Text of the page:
Chi Meson

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Originally posted by zoobyshoe
Chi Meson,

I got chewed out a few weeks ago
for saying that electrons changing
orbit could radiate in the infra-
red range.Do you have any links
to a site that would constitute
an authoratative statement about
this? The person here said the
infrared could only arise from
the bonds vibrating like springs,
and that only the larger atoms
had orbitals of energy matching
the infrared.

-zoob
Unbelievable.
I wonder where he thinks how IR comes out of the sun? THere are NO compunds on the sun, yet most of what it puts out is IR. (most photons, not most energy)

In the hydrogen atom (which is the farthest you can get from larger atoms) it's called the Paschen series. As the electron de-exites from higher energylevels down to the third level, all emitted photns are infra red. WHenever the difference in energy levels is less than approximately 1.7 eV, the emmitted photon will be infra red.

As for bonds vibrating like springs, this is a description of molecular energy (internal, or thermal energy). Sounds like someone has the two very different realms of "heat" mixed up.

I tried a google on Paschen series and got a few sites, but do a search for "Brackett Series" and you can find Brackett's own paper from 1922. (The Brackett series is for de-exitation down to the 4th energy level in the hydrogen atom, even deeper IR than Paschen)
http://dbhs.wvusd.k12.ca.us/Chem-History/Brackett-1922/Brackett-1922.html [Broken]

He doesn't know what he's talking about.
 
Last edited by a moderator:

zoobyshoe

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Thanks, Chi Meson.

Before you take my side I should
clarify that this was in reference
to the heat given off by chemical
reactions.I explained this heat
by the mechanism of electrons
changing orbit as a result of the
general disturbances going on, a conclusion to which I had jumped because I was not aware at the
time that chemical bonds are sus-
eptable to vibration at infrared
wavelengths.

I do not know if I jumped to the
right or wrong conclusion, but
the reason he claimed it was
wrong was by saying the major-
ity of atoms simply do not have
orbitals that can ever correspond
to infrared wavelengths.

Thanks for finding the info for
me. I will read about the paschen
series and brackets.
Much appreciated.

-Zooby
 
Last edited:

drag

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Greetings !
Originally posted by Farn
When light (photons/waves/whatever) comes into contact with matter, what are all the possible outcomes? Anyone mind listing them out with an explanation for each?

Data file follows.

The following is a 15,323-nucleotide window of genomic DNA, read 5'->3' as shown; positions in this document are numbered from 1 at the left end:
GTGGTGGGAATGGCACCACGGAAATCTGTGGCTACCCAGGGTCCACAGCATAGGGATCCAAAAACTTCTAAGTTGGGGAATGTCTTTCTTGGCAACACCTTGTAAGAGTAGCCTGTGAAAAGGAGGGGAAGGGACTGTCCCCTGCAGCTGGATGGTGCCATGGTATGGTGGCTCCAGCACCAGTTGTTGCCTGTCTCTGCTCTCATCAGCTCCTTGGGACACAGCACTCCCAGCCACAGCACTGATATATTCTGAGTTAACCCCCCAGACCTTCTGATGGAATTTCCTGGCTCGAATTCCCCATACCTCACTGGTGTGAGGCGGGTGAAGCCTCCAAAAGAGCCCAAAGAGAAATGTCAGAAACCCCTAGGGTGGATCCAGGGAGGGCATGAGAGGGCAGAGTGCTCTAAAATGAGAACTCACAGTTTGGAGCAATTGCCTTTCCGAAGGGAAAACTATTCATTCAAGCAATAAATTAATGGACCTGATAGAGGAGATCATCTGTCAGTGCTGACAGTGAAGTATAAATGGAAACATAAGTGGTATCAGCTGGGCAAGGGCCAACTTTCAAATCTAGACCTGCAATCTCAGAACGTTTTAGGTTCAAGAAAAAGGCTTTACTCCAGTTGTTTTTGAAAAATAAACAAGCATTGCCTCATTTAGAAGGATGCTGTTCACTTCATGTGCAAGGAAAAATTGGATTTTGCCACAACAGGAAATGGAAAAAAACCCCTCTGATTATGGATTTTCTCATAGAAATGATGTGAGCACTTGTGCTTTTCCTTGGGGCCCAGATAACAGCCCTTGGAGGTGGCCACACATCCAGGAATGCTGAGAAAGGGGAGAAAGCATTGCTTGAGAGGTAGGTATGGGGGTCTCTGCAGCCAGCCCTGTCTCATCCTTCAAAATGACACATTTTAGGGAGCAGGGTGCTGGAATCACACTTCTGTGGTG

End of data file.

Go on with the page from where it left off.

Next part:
Well, Chi Meson basicly mentioned all the main possibilities
and explained them. I just wanted to mention one I find
very cool - when a very high energy photon like X-ray
and higher up the spectrum passes near an atomic nuclei
it could become (I'm not sure of the right word to use here)
an electron and a positron - its anti-matter equivalent with
a positive electrical charge.

Live long and prosper.
 
Oh, you mean pair-production.
 

Chi Meson

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Originally posted by zoobyshoe
Thanks, Chi Meson.

Before you take my side I should
clarify that this was in reference
to the heat given off by chemical
reactions.I explained this heat
by the mechanism of electrons
changing orbit as a result of the
general disturbances going on, a conclusion to which I had jumped because I was not aware at the
time that chemical bonds are sus-
eptable to vibration at infrared
wavelengths.

I do not know if I jumped to the
right or wrong conclusion, but
the reason he claimed it was
wrong was by saying the major-
ity of atoms simply do not have
orbitals that can ever correspond
to infrared wavelengths.

Thanks for finding the info for
me. I will read about the paschen
series and brackets.
Much appreciated.

-Zooby
OK. I retract saying that "he doesn't know what he's talking about." We are obviously in chemistry here, and I have no authority whatsoever. So considering what I do know: atoms, from hydrogen to uranium, can and do emmit IR photons. They must be "pumped" first though, to push an electron into a higher orbital from which it can jump down, so in chemical reactions I suppose it's unlikely that Hydrogen's electron would find itself in the 5th energy level and then decend only to the 4th or 3rd.

So...I'm gonna step out of this one
 

zoobyshoe

Bipedal Hairy Critter
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Originally posted by Chi Meson
So...I'm gonna step out of this one
Not a problem. I didn't really
mean to invite support for any
side so much as to clarify the
confusion he left me with in
thinking about lasers.

So let me be more specific. Can
a laser emit infrared? If so, can
you get it to do this by pumping
it with infrared or do you need
to pump it with higher frequency
light to get infrared out? If a
laser can emit infrared is it
being emited by electrons falling
to lower orbits, or is the pumping
somehow stimulating emission by
causing the molecular bonds to
oscillate(eg:CO2laser)?

Thanks,

-zooby
 

Chi Meson

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YES! Wanna buy one? They're relatively cheap and used in many laboratories. I think a HeNe gas laser can be tuned to emit infra-red, but diode IR is cheaper.

Generally you have to "pump" atoms with a higher energy photon than the one emmitted. With gas lasers you have to find a convenient "meta-stable" state, so it's more difficult. With diode lasers the atom can be pumped "electronically," That is the electrons in the current pump up the electrons in their shells. I don't know too much more about diode lasers actually.

Google "Infrared Lasers" for a ton of sites